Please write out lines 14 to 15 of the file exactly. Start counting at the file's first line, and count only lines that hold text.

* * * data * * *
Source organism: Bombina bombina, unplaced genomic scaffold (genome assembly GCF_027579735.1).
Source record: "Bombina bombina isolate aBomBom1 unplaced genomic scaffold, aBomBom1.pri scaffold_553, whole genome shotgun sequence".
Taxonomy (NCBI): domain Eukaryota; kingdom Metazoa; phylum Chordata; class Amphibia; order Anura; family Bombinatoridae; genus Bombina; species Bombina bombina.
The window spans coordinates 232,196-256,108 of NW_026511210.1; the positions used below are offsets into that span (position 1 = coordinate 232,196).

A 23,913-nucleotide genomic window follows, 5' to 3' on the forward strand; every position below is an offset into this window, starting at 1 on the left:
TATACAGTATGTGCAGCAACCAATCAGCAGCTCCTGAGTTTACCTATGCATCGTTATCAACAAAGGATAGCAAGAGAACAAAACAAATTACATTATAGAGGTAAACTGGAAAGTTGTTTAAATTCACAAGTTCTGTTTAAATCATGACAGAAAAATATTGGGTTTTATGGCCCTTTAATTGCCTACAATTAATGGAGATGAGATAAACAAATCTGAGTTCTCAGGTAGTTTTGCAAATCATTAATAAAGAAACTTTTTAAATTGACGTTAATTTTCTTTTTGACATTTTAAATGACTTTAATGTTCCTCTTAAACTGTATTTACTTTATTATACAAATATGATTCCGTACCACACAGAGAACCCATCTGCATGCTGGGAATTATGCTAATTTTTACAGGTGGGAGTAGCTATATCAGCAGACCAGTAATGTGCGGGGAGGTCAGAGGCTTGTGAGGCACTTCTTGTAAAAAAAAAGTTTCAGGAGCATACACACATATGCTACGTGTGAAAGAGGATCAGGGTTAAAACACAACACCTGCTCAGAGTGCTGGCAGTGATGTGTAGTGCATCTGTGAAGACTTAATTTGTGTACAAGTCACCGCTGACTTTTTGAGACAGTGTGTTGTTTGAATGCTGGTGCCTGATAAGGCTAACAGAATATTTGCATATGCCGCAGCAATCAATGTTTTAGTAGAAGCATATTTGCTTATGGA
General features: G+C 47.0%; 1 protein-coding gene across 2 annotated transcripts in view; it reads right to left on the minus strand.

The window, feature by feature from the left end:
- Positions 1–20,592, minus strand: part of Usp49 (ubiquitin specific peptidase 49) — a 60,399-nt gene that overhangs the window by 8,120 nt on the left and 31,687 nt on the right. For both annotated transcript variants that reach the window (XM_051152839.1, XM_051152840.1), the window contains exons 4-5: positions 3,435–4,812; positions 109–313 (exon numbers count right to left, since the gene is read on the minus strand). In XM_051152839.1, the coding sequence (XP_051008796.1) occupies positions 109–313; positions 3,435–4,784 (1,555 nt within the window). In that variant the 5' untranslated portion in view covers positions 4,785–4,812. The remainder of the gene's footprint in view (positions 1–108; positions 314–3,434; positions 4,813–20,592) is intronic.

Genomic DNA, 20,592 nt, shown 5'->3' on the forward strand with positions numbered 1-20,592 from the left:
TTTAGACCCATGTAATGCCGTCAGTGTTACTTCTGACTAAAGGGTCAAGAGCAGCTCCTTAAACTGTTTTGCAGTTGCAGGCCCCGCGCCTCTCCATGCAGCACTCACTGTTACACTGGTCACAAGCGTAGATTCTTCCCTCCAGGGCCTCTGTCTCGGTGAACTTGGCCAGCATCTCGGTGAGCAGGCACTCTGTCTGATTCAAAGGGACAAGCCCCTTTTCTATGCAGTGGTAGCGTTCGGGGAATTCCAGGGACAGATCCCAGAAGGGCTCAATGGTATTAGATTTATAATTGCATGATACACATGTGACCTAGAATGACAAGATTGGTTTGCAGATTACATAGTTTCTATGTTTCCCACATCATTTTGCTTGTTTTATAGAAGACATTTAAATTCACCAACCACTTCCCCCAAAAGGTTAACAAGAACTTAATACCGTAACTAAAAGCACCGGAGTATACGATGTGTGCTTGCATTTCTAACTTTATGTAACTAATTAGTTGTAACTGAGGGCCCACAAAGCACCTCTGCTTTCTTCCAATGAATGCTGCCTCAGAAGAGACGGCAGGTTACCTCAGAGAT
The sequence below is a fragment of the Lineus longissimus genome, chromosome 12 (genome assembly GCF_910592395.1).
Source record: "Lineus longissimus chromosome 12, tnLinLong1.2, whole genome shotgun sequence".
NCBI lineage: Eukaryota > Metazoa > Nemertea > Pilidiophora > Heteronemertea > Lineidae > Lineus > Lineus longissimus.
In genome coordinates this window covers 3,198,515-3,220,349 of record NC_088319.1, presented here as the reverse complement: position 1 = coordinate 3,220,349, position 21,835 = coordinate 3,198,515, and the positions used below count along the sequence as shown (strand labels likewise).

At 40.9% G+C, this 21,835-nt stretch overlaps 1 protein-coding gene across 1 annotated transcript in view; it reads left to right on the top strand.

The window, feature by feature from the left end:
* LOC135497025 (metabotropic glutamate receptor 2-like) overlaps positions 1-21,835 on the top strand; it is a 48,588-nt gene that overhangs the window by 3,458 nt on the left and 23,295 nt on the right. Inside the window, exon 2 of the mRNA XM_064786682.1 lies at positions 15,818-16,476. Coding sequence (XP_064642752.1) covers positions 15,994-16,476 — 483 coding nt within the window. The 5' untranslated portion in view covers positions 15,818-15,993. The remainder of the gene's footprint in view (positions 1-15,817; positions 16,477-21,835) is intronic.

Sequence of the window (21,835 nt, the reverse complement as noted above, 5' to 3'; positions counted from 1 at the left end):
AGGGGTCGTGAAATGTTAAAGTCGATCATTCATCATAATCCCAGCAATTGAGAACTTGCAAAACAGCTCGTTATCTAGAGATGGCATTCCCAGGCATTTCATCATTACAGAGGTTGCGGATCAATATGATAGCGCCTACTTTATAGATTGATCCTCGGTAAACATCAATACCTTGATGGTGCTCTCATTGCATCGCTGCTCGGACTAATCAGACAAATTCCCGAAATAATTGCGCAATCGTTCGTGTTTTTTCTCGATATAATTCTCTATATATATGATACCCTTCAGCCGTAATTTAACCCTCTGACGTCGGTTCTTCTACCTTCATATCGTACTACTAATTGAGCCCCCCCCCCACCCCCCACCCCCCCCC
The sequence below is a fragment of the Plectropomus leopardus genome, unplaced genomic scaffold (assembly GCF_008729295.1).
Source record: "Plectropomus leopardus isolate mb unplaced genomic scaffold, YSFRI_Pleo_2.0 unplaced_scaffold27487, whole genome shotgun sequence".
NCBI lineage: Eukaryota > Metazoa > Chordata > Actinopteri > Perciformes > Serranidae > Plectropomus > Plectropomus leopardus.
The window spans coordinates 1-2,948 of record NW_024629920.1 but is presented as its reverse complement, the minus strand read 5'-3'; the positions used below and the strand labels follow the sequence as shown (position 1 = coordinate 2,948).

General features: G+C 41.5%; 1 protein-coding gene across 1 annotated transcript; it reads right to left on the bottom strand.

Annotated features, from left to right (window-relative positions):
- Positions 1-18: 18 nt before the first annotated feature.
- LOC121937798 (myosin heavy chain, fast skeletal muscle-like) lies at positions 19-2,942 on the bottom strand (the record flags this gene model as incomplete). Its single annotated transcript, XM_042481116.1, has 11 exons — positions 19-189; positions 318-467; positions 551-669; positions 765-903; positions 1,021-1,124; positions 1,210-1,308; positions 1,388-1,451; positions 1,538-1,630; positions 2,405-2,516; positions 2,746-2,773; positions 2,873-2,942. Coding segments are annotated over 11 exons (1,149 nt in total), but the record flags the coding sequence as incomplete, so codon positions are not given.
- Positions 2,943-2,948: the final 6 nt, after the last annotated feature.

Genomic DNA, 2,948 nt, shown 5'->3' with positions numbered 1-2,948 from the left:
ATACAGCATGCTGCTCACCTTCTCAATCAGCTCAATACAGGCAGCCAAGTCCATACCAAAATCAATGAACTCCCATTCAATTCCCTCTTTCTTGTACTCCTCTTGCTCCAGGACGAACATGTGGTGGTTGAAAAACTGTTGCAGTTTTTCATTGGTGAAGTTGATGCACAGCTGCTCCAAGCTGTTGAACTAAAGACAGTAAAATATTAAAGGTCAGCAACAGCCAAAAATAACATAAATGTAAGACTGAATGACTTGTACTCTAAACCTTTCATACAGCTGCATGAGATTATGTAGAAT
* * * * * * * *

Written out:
NCBI lineage: Eukaryota > Metazoa > Nemertea > Pilidiophora > Heteronemertea > Lineidae > Lineus > Lineus longissimus.
In genome coordinates this window covers 3,198,515-3,220,349 of record NC_088319.1, presented here as the reverse complement: position 1 = coordinate 3,220,349, position 21,835 = coordinate 3,198,515, and the positions used below count along the sequence as shown (strand labels likewise).